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Best Practices Report | Emerging Technologies For Business Intelligence, Analytics, and Data Warehousing

October 1, 2015

Part of the fun of being in business intelligence (BI), analytics, data warehousing (DW), and data management (DM) is the constant stream of new and exciting technologies, vendor tools, team structures, development methods, user best practices, and new sources of big data. TDWI refers to these collectively as emerging technologies and methods (ETMs).

For example, tools for data visualization are the most hotly adopted ETMs in BI in recent years. In addition to visualization, most of these tools also support other emerging techniques, including data exploration and discovery, data preparation, analytics, and storytelling. ETMs for analytics involve advanced techniques, such as predictive analytics, stream mining, graph, and text analytics, which are progressively applied to emerging data sources such as social media sites, machines, clouds, and the Internet of Things. A number of emerging data platforms have entered DW environments, namely Hadoop, MapReduce, columnar database management systems (DBMSs), and real-time platforms for event and stream data. The most influential emerging methods are based on agile development or collaborative team structures (e.g., competency centers).

According to this report’s survey, the leading general benefits of ETMs (in survey order) are improvements in competitiveness, decision making, responses to business change, business performance, and innovation. These benefits are being realized today because two-thirds of organizations surveyed are already using ETMs and the vast majority consider ETMs an opportunity.

Despite the benefits, a number of barriers stand in the way of adopting ETMs. Many people feel held back by their IT team’s lack of skills, staffing, infrastructure, and buy-in. Others have trouble seeing the business value of leading-edge technologies. Some work in risk-averse organizations that lack a culture of innovation for either IT or the business. Yet both business and technical respondents report working through these issues to adopt ETMs.

Some ETMs are more like tool features that are emerging in a variety of tool types. The most pervasive is self-service functionality, which is found in tools for reporting, analytics, data prep, analytics, and so on. The point is to give certain classes of users tools so easy, intuitive, and integrated with common data sources that they can use them with little or no setup or assistance from IT. More than half of users surveyed consider themselves successful with IT-free self-service. Other BI ETMs are also progressive, namely mobile BI and agile BI.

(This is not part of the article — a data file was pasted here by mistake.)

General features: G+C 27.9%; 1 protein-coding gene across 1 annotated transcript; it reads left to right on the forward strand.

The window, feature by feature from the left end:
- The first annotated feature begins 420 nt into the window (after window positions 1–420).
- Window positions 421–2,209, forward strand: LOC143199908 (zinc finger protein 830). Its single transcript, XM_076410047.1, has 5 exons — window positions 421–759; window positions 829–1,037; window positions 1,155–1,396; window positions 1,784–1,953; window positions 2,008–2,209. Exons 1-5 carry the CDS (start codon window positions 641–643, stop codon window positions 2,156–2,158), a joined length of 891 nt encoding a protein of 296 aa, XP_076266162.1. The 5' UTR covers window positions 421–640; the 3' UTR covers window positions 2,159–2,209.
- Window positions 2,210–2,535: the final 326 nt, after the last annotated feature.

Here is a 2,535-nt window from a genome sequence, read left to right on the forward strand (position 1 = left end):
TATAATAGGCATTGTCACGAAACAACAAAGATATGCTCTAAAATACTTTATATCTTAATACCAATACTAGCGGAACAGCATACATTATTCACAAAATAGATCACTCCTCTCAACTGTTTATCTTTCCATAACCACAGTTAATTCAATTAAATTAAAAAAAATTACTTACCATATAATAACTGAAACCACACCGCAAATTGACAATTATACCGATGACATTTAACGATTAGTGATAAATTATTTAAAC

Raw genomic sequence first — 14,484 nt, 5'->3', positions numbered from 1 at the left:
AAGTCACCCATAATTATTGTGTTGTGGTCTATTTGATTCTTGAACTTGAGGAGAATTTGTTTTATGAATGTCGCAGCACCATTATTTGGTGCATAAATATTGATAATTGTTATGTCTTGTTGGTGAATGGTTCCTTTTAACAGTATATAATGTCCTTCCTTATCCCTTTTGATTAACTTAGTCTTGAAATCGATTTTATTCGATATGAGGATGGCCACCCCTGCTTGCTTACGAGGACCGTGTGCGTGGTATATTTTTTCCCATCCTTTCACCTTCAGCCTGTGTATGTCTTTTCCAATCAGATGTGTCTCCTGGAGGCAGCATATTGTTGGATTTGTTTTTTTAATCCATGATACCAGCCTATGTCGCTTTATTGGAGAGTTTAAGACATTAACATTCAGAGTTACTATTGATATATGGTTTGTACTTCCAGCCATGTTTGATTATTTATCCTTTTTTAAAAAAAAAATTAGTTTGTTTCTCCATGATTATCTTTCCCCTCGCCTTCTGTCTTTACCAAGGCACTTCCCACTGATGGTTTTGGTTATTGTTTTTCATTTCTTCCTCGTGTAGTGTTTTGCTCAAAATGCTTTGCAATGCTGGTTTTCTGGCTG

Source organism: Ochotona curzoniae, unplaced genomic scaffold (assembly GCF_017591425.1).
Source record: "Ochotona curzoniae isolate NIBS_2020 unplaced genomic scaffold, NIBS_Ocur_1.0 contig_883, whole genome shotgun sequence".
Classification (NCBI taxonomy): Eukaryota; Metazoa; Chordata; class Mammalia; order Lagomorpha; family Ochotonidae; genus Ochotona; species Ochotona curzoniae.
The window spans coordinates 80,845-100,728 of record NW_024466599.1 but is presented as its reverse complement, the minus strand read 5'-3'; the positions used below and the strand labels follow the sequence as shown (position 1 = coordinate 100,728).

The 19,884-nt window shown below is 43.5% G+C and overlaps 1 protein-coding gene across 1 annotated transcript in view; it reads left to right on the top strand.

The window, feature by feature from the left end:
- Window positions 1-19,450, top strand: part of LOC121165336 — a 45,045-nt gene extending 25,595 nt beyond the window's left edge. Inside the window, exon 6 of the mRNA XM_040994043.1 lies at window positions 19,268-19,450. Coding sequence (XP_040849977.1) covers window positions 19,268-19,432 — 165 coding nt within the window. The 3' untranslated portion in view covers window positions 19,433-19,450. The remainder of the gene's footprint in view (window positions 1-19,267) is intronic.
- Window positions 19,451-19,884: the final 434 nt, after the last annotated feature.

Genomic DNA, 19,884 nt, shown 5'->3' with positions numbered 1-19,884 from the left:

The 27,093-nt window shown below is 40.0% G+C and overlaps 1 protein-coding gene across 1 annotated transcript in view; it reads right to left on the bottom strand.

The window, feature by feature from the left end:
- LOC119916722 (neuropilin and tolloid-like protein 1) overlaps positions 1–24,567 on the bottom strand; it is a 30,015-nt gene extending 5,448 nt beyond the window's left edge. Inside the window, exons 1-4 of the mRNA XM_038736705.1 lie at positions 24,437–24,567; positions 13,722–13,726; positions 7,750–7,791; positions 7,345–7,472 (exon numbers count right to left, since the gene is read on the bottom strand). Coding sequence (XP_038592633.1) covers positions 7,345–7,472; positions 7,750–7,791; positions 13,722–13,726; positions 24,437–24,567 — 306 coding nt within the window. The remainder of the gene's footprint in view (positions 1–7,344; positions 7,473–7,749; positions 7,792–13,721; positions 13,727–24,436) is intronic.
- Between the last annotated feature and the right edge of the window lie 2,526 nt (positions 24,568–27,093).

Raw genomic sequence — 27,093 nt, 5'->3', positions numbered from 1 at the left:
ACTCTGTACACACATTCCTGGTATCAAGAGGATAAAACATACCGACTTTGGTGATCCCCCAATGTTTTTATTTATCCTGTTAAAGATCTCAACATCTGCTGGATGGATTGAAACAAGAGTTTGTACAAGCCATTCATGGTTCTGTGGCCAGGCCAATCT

Hadoop (whether from Apache or a software vendor), tools and frameworks associated with it (MapReduce, Spark, Hive, HBase), and similar data platforms (NoSQL databases) have emerged from their Internet-company roots and are now being adopted by mainstream enterprises. These ETMs are examples of how influential open source software (OSS) has become for innovative products. Interfaces to these platforms’ data are also common emerging features in vendor-supplied tools for data integration, data prep, data exploration, reporting, and analytics. Hadoop is infamous for weak security, which a new class of ETMs is addressing.

All these OSS-based or OSS-inspired ETMs are now entering data warehouse environments, along with slightly older ETMs such as DW appliances, analytic DBMSs, and columnar DBMSs. This emergence has driven a trend toward multi-platform data warehouse environments, where the core relational warehouse is joined by a long list of standalone data platforms, most of them ETMs.

This report informs the reader about the ETMs that apply to BI, analytics, and DW, plus how ETMs can support innovation in business processes, customer management, competitiveness, IT best practices, and the business leverage of data.

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